Mary Beth Fissgus-Schramlin, LCSW has been in the field of mental health for 38 years, more than 17 of those in outpatient private practice. She completed the two year training program at The Family Institute of Chicago in 1979 and received her Master's degree from The University of Chicago in 1985.
Her interest in guided imagery and mindfulness meditation practice began in 2002 and has continued to grow through workshops, readings, and the development of her own mindful practice. In 2011 she completed an eight week Mindful Course for professionals and in 2013 was certified as a Meditation Instructor and a Laughter Yoga Leader.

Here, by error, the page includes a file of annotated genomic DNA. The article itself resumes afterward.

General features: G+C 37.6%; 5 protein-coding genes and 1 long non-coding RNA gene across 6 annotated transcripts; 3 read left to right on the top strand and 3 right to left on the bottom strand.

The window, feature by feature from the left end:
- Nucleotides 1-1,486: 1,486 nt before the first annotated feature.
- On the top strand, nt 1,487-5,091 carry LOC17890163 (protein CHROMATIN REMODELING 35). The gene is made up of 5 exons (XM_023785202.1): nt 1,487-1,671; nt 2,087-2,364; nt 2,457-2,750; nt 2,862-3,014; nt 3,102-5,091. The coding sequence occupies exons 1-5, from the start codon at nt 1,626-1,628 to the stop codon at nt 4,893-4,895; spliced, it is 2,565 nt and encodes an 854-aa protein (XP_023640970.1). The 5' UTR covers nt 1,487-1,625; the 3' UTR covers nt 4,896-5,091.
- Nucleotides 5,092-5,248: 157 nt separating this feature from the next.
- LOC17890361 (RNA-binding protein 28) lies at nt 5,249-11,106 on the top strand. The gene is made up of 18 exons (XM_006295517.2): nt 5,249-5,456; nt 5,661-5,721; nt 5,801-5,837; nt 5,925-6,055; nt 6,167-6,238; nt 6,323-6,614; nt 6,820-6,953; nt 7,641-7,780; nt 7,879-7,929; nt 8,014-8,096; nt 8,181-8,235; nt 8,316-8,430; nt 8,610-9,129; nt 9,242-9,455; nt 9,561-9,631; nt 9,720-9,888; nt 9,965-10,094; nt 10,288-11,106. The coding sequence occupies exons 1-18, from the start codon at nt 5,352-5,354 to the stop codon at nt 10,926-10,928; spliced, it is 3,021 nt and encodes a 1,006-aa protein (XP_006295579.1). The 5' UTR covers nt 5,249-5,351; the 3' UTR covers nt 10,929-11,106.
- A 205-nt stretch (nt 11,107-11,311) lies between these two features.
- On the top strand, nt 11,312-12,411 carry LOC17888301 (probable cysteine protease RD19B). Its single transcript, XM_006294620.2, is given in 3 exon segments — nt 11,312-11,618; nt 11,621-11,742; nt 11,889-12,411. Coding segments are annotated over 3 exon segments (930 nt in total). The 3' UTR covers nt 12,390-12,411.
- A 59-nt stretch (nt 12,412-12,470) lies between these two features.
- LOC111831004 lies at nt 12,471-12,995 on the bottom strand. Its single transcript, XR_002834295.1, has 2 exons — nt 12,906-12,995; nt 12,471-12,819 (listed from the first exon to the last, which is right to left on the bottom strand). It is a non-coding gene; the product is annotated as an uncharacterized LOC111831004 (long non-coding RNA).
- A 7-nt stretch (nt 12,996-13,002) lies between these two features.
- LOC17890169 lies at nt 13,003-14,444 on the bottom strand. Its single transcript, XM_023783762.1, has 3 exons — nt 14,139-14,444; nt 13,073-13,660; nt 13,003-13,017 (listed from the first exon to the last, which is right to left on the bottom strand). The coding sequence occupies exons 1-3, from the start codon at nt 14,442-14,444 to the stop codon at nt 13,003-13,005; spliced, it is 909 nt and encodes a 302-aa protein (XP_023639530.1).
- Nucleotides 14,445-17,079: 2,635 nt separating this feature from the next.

Laughter Yoga is a form of yoga employing self-triggered laughter. The "laughter" is physical in nature, and does not necessarily involve humor or comedy. The concept was developed by Indian guru Jiten Kohi and made popular as an exercise routine by Indian physician Madan Kataria. Dr. Kataria describes the practice in his book Laugh For No Reason. The elements of laughter yoga include laughing, breathing, stretching, moving, clapping, chanting, playfulness, eye contact and positive regard. Using continuous, unconditional laughter with short breaks of yogic breathing, it becomes a laughter delivery system with proven benefits for mind and body. Health benefits of laughter yoga include a reduction in stress (lowers adrenaline; negates cortisol); energizes the lymphatic system (increases lymphocytes); reduces anxiety, depression and relieves pain (releases endorphins); strengthens immune system (improves resistance, speedier recovery); and improves the circulatory system (strengthens heart, increases respiration, dilates blood vessels). Additional benefits include a boost in self-confidence, creativity, compassion and serenity while encouraging generosity. Laughter Yoga promotes the 3 H's - health, happiness and harmony.